Abstract

The problem of wind turbine control has received significant attentions in recent years. The maximization of energy generation and load reduction are two major objectives for the control of wind turbine systems. Varieties of approaches have been proposed to achieve the above two objectives. Specifically, indirect speed control (ISC) and PID control have been widely used for the energy maximization purpose, while H infinity control has been applied to reduce the load of the wind turbine when the wind speed is high. However, the above approaches did not fully consider various types of uncertainties of the system. It is well known that the wind turbine system is highly nonlinear and uncertain. For example, the Cp curve which determines the energy coefficient in terms of the pitch angle and rotor speed is not known exactly and may change with time. And the values of the dampings of the flexible blades, tower and shafts are also impossible to be obtained exactly. These uncertainties add to the difficulties and complexities of the energy maximization and load reduction controls of wind turbine systems. Traditional methods are too simplistic to deal with complicated uncertainties. This project aims at developing a holistic approach to the control of wind turbine systems with uncertainties. Three control methodologies will be seamlessly integrated. Namely, adaptive robust control (ARC) is applied as the feedback law to deal with parametric uncertainties and disturbances of the system. At the same time, extreme seeking control (ESC) is utilized to generate the optimal desired rotor speed and pitch angle online when the Cp curve is assumed to be unknown, while robust H infinity control law is synthesized for the perturbed pitch angle and electric torque input to reduce the loads suffered by the blades and shaft, respectively. Multiple objectives can be achieved simultaneously for the system with strong effects of uncertainties using the proposed holistic approach. To demonstrate the applicability of the new algorithm, a 3-bladed CART turbine will be used for simulation in FAST. Comparisons will be made between the proposed approach and the previous approaches.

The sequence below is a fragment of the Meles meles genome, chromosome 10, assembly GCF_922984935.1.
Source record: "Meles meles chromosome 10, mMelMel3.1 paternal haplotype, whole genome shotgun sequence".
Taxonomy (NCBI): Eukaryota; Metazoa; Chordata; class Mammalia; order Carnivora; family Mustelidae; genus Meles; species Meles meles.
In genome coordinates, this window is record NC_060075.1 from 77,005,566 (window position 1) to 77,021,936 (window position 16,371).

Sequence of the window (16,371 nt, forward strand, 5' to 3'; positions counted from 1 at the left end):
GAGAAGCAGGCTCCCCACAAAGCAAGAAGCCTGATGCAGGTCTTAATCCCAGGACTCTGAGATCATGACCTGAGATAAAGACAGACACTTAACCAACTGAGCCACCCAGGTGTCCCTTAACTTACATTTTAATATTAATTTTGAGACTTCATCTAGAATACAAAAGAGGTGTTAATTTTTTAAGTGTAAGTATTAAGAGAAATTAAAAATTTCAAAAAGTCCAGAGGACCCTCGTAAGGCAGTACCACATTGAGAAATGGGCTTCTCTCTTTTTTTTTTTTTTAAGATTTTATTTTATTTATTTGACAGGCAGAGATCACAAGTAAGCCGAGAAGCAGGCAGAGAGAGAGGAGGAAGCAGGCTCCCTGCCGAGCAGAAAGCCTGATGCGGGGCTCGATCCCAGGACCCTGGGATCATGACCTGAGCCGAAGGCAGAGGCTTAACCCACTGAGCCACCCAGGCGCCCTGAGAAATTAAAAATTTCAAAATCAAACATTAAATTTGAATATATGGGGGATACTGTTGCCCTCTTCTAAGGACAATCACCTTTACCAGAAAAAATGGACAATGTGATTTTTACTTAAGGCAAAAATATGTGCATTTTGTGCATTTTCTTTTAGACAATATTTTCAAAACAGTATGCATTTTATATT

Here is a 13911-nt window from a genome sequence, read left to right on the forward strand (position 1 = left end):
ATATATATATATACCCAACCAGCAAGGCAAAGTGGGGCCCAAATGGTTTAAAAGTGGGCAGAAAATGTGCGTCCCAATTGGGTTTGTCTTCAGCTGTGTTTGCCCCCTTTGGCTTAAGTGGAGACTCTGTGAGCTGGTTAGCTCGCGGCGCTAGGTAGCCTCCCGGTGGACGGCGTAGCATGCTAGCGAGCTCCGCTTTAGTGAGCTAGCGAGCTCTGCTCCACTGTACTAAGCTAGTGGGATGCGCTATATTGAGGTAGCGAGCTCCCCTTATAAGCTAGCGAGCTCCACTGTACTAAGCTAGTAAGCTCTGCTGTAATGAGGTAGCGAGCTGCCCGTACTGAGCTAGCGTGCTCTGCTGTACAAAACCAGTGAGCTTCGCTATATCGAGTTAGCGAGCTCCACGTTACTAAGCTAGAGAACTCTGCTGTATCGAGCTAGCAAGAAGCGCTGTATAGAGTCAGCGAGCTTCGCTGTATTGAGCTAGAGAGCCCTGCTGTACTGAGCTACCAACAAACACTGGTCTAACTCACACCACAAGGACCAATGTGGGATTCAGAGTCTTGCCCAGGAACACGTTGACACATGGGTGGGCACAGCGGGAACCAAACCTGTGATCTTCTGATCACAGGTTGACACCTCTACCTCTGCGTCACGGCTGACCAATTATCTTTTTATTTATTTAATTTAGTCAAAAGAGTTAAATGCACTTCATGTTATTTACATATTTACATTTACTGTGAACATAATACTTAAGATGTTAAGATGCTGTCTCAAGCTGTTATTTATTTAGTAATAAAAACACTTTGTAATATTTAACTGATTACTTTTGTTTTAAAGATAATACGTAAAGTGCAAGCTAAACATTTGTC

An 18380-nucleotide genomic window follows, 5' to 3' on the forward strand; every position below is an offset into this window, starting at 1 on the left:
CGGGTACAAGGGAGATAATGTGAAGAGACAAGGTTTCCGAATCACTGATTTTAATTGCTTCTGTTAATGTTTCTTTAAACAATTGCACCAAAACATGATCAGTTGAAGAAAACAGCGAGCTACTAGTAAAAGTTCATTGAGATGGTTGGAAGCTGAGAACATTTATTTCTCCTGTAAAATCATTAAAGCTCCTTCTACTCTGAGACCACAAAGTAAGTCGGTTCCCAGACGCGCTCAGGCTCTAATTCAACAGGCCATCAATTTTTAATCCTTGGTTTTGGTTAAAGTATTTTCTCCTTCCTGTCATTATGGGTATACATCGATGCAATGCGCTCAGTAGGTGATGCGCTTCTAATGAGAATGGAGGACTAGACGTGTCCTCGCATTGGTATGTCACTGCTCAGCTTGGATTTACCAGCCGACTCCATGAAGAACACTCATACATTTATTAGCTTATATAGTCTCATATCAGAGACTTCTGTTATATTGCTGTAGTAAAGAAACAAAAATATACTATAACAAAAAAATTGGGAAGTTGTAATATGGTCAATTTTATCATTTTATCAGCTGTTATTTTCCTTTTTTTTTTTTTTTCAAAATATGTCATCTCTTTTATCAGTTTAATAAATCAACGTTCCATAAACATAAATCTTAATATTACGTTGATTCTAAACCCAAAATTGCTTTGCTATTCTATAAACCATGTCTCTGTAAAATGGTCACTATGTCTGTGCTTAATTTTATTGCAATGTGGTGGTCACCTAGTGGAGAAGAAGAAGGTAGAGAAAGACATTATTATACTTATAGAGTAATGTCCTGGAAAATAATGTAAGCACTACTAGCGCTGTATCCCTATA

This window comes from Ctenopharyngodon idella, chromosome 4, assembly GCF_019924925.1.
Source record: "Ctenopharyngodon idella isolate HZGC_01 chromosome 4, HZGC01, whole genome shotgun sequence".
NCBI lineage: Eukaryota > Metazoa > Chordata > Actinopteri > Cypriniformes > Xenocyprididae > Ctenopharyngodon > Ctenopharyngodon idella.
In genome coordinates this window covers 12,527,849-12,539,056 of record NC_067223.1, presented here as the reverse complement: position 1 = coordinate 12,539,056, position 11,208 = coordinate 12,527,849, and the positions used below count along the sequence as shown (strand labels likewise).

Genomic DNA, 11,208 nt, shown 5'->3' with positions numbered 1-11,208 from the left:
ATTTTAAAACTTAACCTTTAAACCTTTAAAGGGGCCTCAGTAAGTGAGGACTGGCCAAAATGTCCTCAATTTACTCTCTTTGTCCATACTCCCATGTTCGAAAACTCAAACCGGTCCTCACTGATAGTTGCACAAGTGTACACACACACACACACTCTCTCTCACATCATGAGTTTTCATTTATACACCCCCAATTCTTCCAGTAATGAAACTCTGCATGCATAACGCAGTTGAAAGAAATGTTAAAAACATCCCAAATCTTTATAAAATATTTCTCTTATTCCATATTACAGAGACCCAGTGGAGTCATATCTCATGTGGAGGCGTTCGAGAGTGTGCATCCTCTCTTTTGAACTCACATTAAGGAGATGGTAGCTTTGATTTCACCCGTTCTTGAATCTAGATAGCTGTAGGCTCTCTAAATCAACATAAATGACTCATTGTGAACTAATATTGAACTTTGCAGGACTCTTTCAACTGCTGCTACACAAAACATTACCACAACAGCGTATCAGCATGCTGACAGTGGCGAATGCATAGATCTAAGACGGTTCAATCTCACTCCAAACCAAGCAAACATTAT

Cite this paper

@inproceedings{Lu2010EastW, title={East Wing}, author={Lu Lu and Ryan E. Schultz and Ryan A. Schultz and Bao Tong and Rong Bi and Yangfan Liu}, year={2010} }